Do we really have the power of choice? Part One.

To what extent do we really have the power to choose? — Nuancing an old debate.

In the spiritual traditions of India, there are two apparently opposed teachings:

1) you are not the doer, says the Bhagavad Gītā -- because the spirit part of you is inactive pure witness, and the mind/body part of you is simply nature, and the sole cause of the operations of nature is God, (or impersonal natural laws, says Sānkhya philosophy and modern science); and

2) the divine Self, the real You (beyond the mind and personality), is the sole Actor, says the Śiva-sūtras, because you are in essence eternally one with the Divine; and it is You alone who performs the creation and dissolution of your reality (Pratyabhijñā-hṛdayam).

How can we reconcile these two apparently opposite teachings?  I've been contemplating this question for twenty years, and only now do I feel I'm starting to understand it.

My mother, a perspicacious individual, asked this question in terms of choice and autonomy, sparked by reading my book, Tantra Illuminated: "At the end of the Theodicy section you quote Victor Frankl, who talks about transforming personal tragedy into triumph - learning to change ourselves - he talks about choosing one's attitude and one's way - and you mention the power of autonomy. But recently I heard you talk about the fact that we actually don't have the power of choice in the way we think we do - I would like for you to explain this more. It seems like a contradiction. What I remember you saying is that our brain develops in a certain way which influences how we react and approach things - however, I've been watching myself over and over again making choices to allow my mind to focus on one thing or another - take one action or another. It seems to me that choice does come into play. Without becoming aware that one can choose by pausing and reflecting, how can people learn how to turn things around for themselves?"

This is, undoubtedly, one of the most subtle yet crucial of all spiritual issues.  On the one hand, we know that Tantra stresses the Power of Autonomy (svātantriya-śakti) as the central power of Awareness, and nearly all spiritual philosophies stress choice as the locus of self-improvement and our opportunity to cleave toward dharma (right action); and on the other hand as the science of neurology improves, it increasingly declares that it cannot find a neural mechanism that corresponds to free will, that all action stems from conditioning, and what appears as choice is just two bits of conditioning in contest, with the slightly stronger one inevitably winning out. (See Sam Harris' book Free Will and the recent work of Ezequiel Morsella among other sources.)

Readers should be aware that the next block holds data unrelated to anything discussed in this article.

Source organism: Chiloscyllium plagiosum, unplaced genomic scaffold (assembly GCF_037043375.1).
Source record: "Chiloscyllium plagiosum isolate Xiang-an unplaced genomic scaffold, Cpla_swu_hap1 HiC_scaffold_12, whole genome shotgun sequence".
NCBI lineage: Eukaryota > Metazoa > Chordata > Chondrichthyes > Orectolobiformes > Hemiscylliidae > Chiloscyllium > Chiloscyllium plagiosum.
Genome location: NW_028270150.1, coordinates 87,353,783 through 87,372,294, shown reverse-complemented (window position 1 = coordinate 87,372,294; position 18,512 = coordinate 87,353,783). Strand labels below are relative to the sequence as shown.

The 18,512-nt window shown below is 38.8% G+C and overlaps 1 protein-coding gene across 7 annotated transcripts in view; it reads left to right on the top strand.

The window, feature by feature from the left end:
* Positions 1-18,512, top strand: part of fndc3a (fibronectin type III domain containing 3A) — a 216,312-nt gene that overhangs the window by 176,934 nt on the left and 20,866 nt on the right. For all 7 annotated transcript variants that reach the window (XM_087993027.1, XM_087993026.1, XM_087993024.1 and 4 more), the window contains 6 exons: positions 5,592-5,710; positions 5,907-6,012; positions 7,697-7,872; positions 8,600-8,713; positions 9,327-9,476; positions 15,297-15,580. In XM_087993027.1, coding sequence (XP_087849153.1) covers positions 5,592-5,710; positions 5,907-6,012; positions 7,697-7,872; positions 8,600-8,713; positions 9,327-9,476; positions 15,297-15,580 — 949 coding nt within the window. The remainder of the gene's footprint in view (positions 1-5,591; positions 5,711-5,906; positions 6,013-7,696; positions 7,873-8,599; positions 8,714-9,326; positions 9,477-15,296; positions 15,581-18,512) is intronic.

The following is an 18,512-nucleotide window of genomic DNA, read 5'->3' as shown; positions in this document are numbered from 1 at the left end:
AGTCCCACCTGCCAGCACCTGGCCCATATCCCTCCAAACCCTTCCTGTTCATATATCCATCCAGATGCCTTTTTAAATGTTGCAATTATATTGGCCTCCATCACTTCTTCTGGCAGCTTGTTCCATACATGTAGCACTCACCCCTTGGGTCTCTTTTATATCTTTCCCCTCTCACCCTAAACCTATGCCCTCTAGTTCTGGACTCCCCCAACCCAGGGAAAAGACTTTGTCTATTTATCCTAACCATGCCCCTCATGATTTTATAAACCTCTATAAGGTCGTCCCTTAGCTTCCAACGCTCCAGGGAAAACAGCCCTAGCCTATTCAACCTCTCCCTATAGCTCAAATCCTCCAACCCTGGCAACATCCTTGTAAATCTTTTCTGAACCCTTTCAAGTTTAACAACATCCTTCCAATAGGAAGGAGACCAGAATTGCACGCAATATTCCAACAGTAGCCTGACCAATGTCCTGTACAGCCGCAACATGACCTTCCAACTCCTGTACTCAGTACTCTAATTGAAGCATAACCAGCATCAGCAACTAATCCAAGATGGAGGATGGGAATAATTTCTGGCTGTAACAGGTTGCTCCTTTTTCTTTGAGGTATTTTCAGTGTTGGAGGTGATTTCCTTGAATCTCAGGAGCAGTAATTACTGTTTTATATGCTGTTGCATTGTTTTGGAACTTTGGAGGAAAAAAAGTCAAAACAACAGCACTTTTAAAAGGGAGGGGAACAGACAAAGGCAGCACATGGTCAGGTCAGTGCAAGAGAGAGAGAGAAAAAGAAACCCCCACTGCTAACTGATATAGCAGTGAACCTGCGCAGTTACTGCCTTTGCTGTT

But this is not really an opposition between religion and science: we find the same apparent opposition already in the (Shaiva) Tantrik tradition itself. For it declares that individual agency is a fiction, that there is only one agent, one performer of all actions: God, universal divine Consciousness, the sole cause of all. In other words (since in the nondual view, God is not conceived as a person or a personality) there is a single patterned flow of energy or "intelligence" that underlies everything (or at least, everything in the world of your consciousness, which is all you have access to); and its flow always eventually proves to be irresistible.

On this view, your spiritual journey happens something like this: due to the ripening of your karma, you become ready for the spiritual path, and you then find the path and set your sights on awakening and/or liberation (all souls being destined to form this intention sooner or later, because it is the natural process of discovering your true nature). Then the spiritual teachings of that path begin reconditioning you, laying down new saṃskāras that are beneficial. Then there follows a period in which it seems you are repeatedly challenged to choose between your old conditioning (say, open a beer and watch TV) and your new conditioning (have an organic salad, journal about what you learned that day and go to bed early, say). But in fact you are wasting a lot of energy by conceiving this as a choice, and even more by beating yourself up for making the "wrong" choice when you "know better". What is really happening is that two incompatible sets of conditioning are jostling for position, and you are not as in control of which one gains the upper hand in a particular moment as you conceive yourself to be. Your view of yourself as a "chooser" who can choose wrongly is nothing but a mental construct, and one that curiously doesn't serve you most of the time — because when a wrong choice is possible, choice can become an oppressive burden; and, once made and in the past, a "wrong" choice becomes a source of guilt and self-hatred. To me it is lucidly clear that this is sheer insanity and a huge waste of energy. At every moment, each of us is doing our best with what we know and the energy available to us. The self that takes the credit and the blame for "right" and "wrong" choices is sheer illusion; what we call the ego. However, the tradition teaches what seems to be a contradiction: looking backward (whether a moment or a lifetime), you couldn't have done anything differently; looking forward, you can shape your destiny. How can both be true (since we know from physics that the future is not in fact qualitatively different from the past)? Here's where it gets delicate. ~ Continued in Part Two.